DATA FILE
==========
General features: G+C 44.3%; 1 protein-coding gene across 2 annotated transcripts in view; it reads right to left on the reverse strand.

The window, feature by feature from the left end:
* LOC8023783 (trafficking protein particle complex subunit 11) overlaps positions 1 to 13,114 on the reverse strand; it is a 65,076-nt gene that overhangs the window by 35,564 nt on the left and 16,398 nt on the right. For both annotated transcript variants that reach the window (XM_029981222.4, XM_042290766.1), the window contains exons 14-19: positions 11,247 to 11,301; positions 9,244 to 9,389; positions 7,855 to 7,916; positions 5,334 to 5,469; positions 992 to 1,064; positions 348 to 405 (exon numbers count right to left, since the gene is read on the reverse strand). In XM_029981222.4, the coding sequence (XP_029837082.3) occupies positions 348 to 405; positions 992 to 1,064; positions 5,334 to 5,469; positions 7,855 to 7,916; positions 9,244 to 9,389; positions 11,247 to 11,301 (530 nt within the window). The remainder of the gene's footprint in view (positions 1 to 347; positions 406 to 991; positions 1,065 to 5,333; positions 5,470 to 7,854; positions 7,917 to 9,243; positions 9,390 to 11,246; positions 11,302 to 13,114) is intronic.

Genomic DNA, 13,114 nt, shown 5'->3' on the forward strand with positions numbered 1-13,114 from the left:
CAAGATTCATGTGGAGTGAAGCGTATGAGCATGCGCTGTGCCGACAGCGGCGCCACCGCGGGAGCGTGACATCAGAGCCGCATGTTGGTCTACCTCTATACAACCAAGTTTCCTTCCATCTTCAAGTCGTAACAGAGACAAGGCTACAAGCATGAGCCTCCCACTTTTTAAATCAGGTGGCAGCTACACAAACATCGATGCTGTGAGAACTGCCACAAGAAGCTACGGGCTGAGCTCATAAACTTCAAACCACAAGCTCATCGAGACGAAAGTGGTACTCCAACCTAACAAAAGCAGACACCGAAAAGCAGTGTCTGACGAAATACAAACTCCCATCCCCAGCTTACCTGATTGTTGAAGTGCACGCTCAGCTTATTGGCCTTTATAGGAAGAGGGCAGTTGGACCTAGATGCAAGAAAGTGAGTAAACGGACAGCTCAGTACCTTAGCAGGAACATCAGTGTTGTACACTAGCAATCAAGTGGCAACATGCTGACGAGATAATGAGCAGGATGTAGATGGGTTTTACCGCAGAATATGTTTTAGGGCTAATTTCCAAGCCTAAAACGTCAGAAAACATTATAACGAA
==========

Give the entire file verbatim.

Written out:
General features: G+C 44.3%; 1 protein-coding gene across 2 annotated transcripts in view; it reads right to left on the reverse strand.

The window, feature by feature from the left end:
* LOC8023783 (trafficking protein particle complex subunit 11) overlaps positions 1 to 13,114 on the reverse strand; it is a 65,076-nt gene that overhangs the window by 35,564 nt on the left and 16,398 nt on the right. For both annotated transcript variants that reach the window (XM_029981222.4, XM_042290766.1), the window contains exons 14-19: positions 11,247 to 11,301; positions 9,244 to 9,389; positions 7,855 to 7,916; positions 5,334 to 5,469; positions 992 to 1,064; positions 348 to 405 (exon numbers count right to left, since the gene is read on the reverse strand). In XM_029981222.4, the coding sequence (XP_029837082.3) occupies positions 348 to 405; positions 992 to 1,064; positions 5,334 to 5,469; positions 7,855 to 7,916; positions 9,244 to 9,389; positions 11,247 to 11,301 (530 nt within the window). The remainder of the gene's footprint in view (positions 1 to 347; positions 406 to 991; positions 1,065 to 5,333; positions 5,470 to 7,854; positions 7,917 to 9,243; positions 9,390 to 11,246; positions 11,302 to 13,114) is intronic.

Genomic DNA, 13,114 nt, shown 5'->3' on the forward strand with positions numbered 1-13,114 from the left:
CAAGATTCATGTGGAGTGAAGCGTATGAGCATGCGCTGTGCCGACAGCGGCGCCACCGCGGGAGCGTGACATCAGAGCCGCATGTTGGTCTACCTCTATACAACCAAGTTTCCTTCCATCTTCAAGTCGTAACAGAGACAAGGCTACAAGCATGAGCCTCCCACTTTTTAAATCAGGTGGCAGCTACACAAACATCGATGCTGTGAGAACTGCCACAAGAAGCTACGGGCTGAGCTCATAAACTTCAAACCACAAGCTCATCGAGACGAAAGTGGTACTCCAACCTAACAAAAGCAGACACCGAAAAGCAGTGTCTGACGAAATACAAACTCCCATCCCCAGCTTACCTGATTGTTGAAGTGCACGCTCAGCTTATTGGCCTTTATAGGAAGAGGGCAGTTGGACCTAGATGCAAGAAAGTGAGTAAACGGACAGCTCAGTACCTTAGCAGGAACATCAGTGTTGTACACTAGCAATCAAGTGGCAACATGCTGACGAGATAATGAGCAGGATGTAGATGGGTTTTACCGCAGAATATGTTTTAGGGCTAATTTCCAAGCCTAAAACGTCAGAAAACATTATAACGAA